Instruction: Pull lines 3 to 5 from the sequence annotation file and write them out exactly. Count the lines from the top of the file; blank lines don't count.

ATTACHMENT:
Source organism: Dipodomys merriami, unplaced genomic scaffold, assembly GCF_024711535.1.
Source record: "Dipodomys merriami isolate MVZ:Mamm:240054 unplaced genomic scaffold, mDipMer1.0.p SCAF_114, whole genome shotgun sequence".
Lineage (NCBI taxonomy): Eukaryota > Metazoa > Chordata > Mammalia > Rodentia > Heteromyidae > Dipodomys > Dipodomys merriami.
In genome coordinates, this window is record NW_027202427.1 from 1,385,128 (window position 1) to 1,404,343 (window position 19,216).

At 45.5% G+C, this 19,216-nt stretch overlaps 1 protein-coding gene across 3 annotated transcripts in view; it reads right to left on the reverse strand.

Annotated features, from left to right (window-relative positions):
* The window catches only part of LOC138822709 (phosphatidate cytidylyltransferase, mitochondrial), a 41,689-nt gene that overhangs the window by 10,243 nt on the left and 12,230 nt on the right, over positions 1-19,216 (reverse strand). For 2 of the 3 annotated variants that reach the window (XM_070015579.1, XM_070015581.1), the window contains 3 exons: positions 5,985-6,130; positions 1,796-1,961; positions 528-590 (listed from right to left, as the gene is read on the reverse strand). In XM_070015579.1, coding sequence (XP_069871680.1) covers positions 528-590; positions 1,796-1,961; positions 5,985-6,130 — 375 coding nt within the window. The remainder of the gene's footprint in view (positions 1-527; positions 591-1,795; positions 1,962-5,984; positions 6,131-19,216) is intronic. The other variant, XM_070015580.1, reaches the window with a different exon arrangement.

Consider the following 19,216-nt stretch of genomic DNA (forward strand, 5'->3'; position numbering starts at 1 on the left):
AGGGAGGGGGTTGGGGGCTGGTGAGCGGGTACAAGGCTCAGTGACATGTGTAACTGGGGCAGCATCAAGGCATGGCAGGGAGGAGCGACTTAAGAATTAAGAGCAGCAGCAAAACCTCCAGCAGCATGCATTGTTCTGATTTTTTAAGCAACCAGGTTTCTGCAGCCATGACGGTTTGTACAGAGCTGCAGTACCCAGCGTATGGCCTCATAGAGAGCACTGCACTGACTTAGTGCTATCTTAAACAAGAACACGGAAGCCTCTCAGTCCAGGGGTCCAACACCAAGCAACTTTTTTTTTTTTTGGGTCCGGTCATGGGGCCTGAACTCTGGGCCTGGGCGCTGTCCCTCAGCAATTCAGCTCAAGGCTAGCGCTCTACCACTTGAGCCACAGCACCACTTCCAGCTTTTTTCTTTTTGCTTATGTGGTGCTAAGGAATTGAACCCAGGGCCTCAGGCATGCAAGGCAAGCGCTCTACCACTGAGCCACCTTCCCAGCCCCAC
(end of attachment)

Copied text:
Lineage (NCBI taxonomy): Eukaryota > Metazoa > Chordata > Mammalia > Rodentia > Heteromyidae > Dipodomys > Dipodomys merriami.
In genome coordinates, this window is record NW_027202427.1 from 1,385,128 (window position 1) to 1,404,343 (window position 19,216).

At 45.5% G+C, this 19,216-nt stretch overlaps 1 protein-coding gene across 3 annotated transcripts in view; it reads right to left on the reverse strand.